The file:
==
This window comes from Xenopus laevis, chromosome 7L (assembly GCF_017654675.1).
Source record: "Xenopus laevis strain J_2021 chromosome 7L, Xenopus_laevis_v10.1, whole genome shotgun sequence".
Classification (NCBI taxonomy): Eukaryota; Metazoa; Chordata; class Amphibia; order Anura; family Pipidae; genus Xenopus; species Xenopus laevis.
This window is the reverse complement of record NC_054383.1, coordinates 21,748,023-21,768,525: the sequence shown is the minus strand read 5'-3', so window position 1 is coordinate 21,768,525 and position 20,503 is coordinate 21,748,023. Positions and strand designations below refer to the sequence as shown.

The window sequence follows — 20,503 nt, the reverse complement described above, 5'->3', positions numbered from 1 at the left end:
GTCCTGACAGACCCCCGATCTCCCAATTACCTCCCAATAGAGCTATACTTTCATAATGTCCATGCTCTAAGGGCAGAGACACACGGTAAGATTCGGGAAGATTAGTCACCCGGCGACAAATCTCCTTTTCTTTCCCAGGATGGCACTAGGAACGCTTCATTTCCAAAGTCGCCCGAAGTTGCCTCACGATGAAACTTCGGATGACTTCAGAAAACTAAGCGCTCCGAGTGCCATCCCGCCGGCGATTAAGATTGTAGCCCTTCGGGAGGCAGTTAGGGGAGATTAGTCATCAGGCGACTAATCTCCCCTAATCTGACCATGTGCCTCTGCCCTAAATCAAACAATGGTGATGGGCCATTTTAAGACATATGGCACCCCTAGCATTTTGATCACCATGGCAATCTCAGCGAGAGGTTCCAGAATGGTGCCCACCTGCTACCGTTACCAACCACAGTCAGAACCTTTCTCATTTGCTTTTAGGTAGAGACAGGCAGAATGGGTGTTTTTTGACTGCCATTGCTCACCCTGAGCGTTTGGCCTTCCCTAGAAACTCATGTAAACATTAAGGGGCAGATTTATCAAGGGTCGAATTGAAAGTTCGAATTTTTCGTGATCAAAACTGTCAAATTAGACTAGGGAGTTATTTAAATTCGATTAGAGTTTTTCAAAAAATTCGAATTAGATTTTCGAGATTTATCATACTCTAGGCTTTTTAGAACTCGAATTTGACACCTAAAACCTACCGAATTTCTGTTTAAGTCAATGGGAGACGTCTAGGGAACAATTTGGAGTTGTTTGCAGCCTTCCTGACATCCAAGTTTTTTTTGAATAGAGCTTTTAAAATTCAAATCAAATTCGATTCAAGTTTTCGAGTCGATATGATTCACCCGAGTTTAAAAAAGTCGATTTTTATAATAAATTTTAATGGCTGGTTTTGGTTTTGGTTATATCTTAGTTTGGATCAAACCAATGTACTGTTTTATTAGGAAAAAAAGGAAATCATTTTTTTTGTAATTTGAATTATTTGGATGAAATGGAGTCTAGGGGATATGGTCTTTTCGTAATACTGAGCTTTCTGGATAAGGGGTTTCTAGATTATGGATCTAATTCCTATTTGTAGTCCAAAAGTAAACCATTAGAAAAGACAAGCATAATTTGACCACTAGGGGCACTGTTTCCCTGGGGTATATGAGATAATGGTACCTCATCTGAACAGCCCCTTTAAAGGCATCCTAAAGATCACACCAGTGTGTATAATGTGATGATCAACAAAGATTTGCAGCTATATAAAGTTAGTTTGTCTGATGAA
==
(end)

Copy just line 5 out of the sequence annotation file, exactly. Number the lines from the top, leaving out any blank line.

The window sequence follows — 20,503 nt, the reverse complement described above, 5'->3', positions numbered from 1 at the left end: